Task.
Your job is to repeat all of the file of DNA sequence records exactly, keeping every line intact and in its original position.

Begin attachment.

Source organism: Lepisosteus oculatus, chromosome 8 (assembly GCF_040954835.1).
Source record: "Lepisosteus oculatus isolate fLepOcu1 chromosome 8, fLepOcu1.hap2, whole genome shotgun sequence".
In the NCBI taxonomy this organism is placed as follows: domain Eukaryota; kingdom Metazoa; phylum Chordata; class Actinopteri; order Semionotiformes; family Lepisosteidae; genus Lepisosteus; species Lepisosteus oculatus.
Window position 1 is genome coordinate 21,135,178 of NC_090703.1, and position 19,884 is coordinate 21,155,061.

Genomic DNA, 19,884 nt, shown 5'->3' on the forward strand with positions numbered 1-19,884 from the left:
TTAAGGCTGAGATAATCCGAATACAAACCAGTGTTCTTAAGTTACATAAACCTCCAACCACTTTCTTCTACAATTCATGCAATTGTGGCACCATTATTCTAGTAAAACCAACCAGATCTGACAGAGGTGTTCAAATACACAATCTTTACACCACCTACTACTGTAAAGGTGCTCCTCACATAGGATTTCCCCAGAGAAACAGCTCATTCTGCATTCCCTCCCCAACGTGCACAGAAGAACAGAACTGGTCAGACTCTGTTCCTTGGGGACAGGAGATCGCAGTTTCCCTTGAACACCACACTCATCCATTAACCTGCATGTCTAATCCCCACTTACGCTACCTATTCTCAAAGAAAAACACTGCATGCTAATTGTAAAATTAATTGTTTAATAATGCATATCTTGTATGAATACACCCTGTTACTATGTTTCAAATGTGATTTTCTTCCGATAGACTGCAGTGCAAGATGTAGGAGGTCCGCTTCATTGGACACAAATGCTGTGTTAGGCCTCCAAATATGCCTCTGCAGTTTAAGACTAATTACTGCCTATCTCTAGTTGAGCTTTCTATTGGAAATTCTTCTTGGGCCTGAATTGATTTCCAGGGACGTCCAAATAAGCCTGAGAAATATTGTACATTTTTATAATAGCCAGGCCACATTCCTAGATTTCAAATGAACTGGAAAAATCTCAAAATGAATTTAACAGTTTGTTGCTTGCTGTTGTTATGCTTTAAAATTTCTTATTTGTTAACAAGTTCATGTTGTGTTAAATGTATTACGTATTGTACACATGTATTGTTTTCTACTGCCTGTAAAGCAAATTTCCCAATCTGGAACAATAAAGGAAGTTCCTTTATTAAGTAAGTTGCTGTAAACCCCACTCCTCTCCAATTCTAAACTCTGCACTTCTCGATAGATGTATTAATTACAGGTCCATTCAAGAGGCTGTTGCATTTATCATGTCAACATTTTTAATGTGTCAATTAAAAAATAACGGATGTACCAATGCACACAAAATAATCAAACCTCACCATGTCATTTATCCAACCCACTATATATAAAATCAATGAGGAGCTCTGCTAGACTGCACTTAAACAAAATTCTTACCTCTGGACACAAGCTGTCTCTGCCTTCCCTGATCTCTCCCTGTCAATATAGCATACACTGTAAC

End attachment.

Source organism: Lepisosteus oculatus, chromosome 8 (assembly GCF_040954835.1).
Source record: "Lepisosteus oculatus isolate fLepOcu1 chromosome 8, fLepOcu1.hap2, whole genome shotgun sequence".
In the NCBI taxonomy this organism is placed as follows: domain Eukaryota; kingdom Metazoa; phylum Chordata; class Actinopteri; order Semionotiformes; family Lepisosteidae; genus Lepisosteus; species Lepisosteus oculatus.
Window position 1 is genome coordinate 21,135,178 of NC_090703.1, and position 19,884 is coordinate 21,155,061.

Genomic DNA, 19,884 nt, shown 5'->3' on the forward strand with positions numbered 1-19,884 from the left:
TTAAGGCTGAGATAATCCGAATACAAACCAGTGTTCTTAAGTTACATAAACCTCCAACCACTTTCTTCTACAATTCATGCAATTGTGGCACCATTATTCTAGTAAAACCAACCAGATCTGACAGAGGTGTTCAAATACACAATCTTTACACCACCTACTACTGTAAAGGTGCTCCTCACATAGGATTTCCCCAGAGAAACAGCTCATTCTGCATTCCCTCCCCAACGTGCACAGAAGAACAGAACTGGTCAGACTCTGTTCCTTGGGGACAGGAGATCGCAGTTTCCCTTGAACACCACACTCATCCATTAACCTGCATGTCTAATCCCCACTTACGCTACCTATTCTCAAAGAAAAACACTGCATGCTAATTGTAAAATTAATTGTTTAATAATGCATATCTTGTATGAATACACCCTGTTACTATGTTTCAAATGTGATTTTCTTCCGATAGACTGCAGTGCAAGATGTAGGAGGTCCGCTTCATTGGACACAAATGCTGTGTTAGGCCTCCAAATATGCCTCTGCAGTTTAAGACTAATTACTGCCTATCTCTAGTTGAGCTTTCTATTGGAAATTCTTCTTGGGCCTGAATTGATTTCCAGGGACGTCCAAATAAGCCTGAGAAATATTGTACATTTTTATAATAGCCAGGCCACATTCCTAGATTTCAAATGAACTGGAAAAATCTCAAAATGAATTTAACAGTTTGTTGCTTGCTGTTGTTATGCTTTAAAATTTCTTATTTGTTAACAAGTTCATGTTGTGTTAAATGTATTACGTATTGTACACATGTATTGTTTTCTACTGCCTGTAAAGCAAATTTCCCAATCTGGAACAATAAAGGAAGTTCCTTTATTAAGTAAGTTGCTGTAAACCCCACTCCTCTCCAATTCTAAACTCTGCACTTCTCGATAGATGTATTAATTACAGGTCCATTCAAGAGGCTGTTGCATTTATCATGTCAACATTTTTAATGTGTCAATTAAAAAATAACGGATGTACCAATGCACACAAAATAATCAAACCTCACCATGTCATTTATCCAACCCACTATATATAAAATCAATGAGGAGCTCTGCTAGACTGCACTTAAACAAAATTCTTACCTCTGGACACAAGCTGTCTCTGCCTTCCCTGATCTCTCCCTGTCAATATAGCATACACTGTAAC